Room 411 is cloaked in noir — burgundy upholstery, matching bedcovers, handwoven Usak silk carpets and the dark polish of antique furniture. A historic but functional typewriter sits on a study table and a stack of Agatha Christie books in diverse languages deck the bookshelf. French windows open into a balcony, where a marble-top coffee table and two chairs await. At the tea counter inside the room, a few framed newspaper articles, yellowing with time, draw your attention and then you spot Agatha Christie looking thoughtfully at you from another frame. Eighty-six years after the writer stayed here (intermittently in 1926-32), completing her famous detective novel Murder on the Orient Express , the air of intrigue within the Agatha Christie Room, in Istanbul’s Pera Palace Hotel, has been well preserved.

About 20 km from Istanbul’s Ataturk aiport, Pera Palace is in the Tepebaşı district of Pera — also known as Little Europe — and overlooks the Golden Horn, the waterway that leads to the Bosphorus. This area was, and still is, a hive of cultural activity. Pera Palace was the Turkish capital’s first hotel when it opened in 1892, primarily to serve guests of the Orient Express train from Europe to Asia. The 115 rooms and 16 suites even today retain their original late-19th century characteristics (including bathrooms that resemble mini hammams).

Pera Palace Hotel was also the first building in Istanbul constructed with iron and steel. It was designed in alignment with wind patterns to create natural air-conditioning (the stained-glass domes above the Kubbeli Lounge could even be opened like flower petals to allow air circulation). When the hotel first opened, the champagne and the Christofle silverware were brought to Istanbul from France by the Orient Express.

To honour the melting pot of cultures that the Orient Express tunnelled through, the hotel’s Patisserie de Pera, also Istanbul’s first pastry shop, serves three kinds of cuisines — French, Italian and Turkish. The Kubbeli Salon serves tea (and Turkish coffee) along with cakes, chocolates, macaroons and éclairs oozing with cream, all of it set amidst a table-sized forest of fruits and flowers. Down below is the Orient Bar, where the likes of Ernest Hemingway and Greta Garbo, and even spies like Mata Hari are known to have sipped their favourite poison. The food is an eclectic experience. If the hotel authorities are to be believed, it was the first hotel in Turkey to include “curry dishes” on the menu after an Indian princess, a guest in 1910, introduced the chef to masalas.

Suites in Pera Palace Hotel are named after the celebrities who have stayed here. Apart from the Agatha Christie Room (₹20,000 a night), there is the Greta Garbo Corner Room, the Ernest Hemingway Suite, the Pierre Loti Suite, the Emperor Franz Joseph Presidential Suite, and the King Edward VIII Presidential Suite. Other famous guests include Queen Elizabeth II, Sarah Bernhardt, Ian Fleming, Alfred Hitchcock and Jacqueline Kennedy Onassis. The hotel enjoys a “museum-hotel” status. In 1981, on the 100th birthday of the father of the republic of Turkey, Mustafa Kemal Atatürk, Room 101 was converted into a museum, to commemorate the years he spent there.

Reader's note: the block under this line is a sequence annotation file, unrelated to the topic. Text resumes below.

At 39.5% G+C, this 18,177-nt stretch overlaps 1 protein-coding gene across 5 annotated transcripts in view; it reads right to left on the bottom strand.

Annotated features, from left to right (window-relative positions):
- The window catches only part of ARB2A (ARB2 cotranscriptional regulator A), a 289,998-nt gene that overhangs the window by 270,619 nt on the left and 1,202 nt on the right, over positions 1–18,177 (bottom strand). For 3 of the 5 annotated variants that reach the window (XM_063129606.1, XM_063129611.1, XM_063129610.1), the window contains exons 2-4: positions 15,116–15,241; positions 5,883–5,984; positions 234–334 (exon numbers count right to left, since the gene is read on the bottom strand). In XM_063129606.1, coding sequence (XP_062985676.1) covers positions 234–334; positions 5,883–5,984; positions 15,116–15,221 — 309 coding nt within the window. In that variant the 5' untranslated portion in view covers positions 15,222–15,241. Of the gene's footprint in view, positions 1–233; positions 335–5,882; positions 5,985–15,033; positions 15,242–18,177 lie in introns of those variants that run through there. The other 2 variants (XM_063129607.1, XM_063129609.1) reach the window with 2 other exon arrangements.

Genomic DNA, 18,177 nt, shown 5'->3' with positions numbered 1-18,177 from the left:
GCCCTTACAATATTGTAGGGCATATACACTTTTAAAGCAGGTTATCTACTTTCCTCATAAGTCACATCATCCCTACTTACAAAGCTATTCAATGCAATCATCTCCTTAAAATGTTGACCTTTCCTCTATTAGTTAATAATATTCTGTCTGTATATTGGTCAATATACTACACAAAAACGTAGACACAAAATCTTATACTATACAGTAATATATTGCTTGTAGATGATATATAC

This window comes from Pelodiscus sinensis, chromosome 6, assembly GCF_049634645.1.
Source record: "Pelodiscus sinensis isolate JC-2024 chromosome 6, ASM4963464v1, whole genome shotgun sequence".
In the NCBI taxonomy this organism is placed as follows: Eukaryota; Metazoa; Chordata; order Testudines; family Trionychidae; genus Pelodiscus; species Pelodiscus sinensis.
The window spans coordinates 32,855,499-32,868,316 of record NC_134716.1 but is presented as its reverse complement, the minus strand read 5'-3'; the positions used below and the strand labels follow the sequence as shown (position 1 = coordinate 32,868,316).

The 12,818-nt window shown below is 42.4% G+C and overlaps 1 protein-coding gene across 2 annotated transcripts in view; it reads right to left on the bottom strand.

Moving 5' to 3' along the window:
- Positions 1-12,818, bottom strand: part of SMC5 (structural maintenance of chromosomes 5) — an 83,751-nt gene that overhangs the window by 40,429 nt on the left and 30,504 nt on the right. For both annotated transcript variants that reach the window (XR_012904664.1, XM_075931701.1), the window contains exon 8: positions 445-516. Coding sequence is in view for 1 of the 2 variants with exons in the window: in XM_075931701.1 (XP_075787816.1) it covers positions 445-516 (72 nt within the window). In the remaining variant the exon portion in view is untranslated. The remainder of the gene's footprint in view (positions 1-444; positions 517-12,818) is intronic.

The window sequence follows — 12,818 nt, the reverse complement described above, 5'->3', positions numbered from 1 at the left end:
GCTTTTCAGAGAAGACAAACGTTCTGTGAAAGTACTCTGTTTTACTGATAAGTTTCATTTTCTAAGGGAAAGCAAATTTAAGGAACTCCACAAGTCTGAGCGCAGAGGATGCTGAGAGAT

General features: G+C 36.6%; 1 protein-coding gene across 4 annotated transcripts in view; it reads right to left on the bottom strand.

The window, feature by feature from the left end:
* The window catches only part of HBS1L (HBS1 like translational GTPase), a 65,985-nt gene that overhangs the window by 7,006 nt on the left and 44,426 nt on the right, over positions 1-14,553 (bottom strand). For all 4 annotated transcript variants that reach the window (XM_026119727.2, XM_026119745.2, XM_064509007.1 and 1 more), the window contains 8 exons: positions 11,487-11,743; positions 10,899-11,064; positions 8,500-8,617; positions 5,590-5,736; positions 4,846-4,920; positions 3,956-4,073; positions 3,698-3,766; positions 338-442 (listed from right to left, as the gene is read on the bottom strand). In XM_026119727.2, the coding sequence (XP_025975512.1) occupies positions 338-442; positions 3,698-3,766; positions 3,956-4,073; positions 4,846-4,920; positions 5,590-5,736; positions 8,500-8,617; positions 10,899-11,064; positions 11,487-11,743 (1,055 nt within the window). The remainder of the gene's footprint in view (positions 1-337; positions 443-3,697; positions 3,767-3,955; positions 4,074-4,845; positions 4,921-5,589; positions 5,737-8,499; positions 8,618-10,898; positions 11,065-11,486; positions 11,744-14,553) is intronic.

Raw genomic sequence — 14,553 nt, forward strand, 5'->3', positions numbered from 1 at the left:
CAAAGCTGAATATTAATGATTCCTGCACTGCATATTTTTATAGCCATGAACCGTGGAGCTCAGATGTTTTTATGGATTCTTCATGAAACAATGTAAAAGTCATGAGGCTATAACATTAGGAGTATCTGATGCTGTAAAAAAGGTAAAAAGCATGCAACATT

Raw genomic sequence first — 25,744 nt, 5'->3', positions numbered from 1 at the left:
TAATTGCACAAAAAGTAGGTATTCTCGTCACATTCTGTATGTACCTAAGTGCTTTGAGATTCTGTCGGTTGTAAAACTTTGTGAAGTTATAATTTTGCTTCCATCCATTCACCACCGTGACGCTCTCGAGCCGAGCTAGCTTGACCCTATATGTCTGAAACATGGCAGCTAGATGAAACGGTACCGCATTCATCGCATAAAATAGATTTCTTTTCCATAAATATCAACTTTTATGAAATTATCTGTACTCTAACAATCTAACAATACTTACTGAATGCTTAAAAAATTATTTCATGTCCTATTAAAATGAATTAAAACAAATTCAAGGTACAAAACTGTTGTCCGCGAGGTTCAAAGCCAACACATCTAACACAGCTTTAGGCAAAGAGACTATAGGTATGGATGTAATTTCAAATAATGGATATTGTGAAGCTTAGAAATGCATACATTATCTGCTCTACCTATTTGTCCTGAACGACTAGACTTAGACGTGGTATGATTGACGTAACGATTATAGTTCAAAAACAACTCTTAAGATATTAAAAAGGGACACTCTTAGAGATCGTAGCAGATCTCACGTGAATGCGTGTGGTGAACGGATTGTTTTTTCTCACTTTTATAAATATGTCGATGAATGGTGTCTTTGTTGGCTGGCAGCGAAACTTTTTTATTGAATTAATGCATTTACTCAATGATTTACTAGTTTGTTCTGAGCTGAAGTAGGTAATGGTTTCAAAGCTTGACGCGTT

Interestingly, the hotel was the first and only Turkish building, other than the Ottoman palaces, to be powered by electricity back in the day. This meant it had the country’s first electric lift. An ornate wrought-iron box with a wooden bench, the staff call it “The Old Lady”.

The Pera Palace turned 125 last year. The hotel runs today because the palace itself is treated with the tenderness and respect meted out to a grand old matriarch. Care is ministered to her every groan and creak. In all these years of its existence, the hotel shut down briefly between 2008 and 2010 for renovations. Since then, thanks to the upkeep the structure is indulged with, Pera Palace Hotel has been defying her age zealously.

Each year, 25 million tourists pour into Turkey through Istanbul. The Pera Palace Hotel remains on most of their bucket lists. The hotel is also a popular host for local music festivals, cultural events and writing retreats. For the past couple of years, it has been organising ‘Black Week Festival’, attended by noir writers from across the globe. This year’s will be the fourth Black Week Festival, scheduled for November. The theme is Mike Hammer — a fictional hard-boiled detective created by American author Mickey Spillane. There is a special vibe during this festival. Some believe that the typewriter in room 411 can be heard tapping away softly.

(The writer was in Turkey on invitation from Turkish Airlines)


Travel Log

Getting there

Fly Turkish Airlines from Mumbai and New Delhi to Istanbul and beyond. They also have a code share with Air India, so passengers can take AI connecting flights from  any Indian city to Mumbai and New Delhi.


Pera Palace is a 20-km drive from the Ataturk Airport. The deluxe rooms begin from ₹10,000. The Presidential Suite that comes with its own piano could set you back by ₹1.2 lakh.


Hop across for tea, hookah and a game of chess at the roadside tea stalls at Istiklal Cadessi, which is bustling with art galleries, boutique shops, live street performances, restaurants and bars.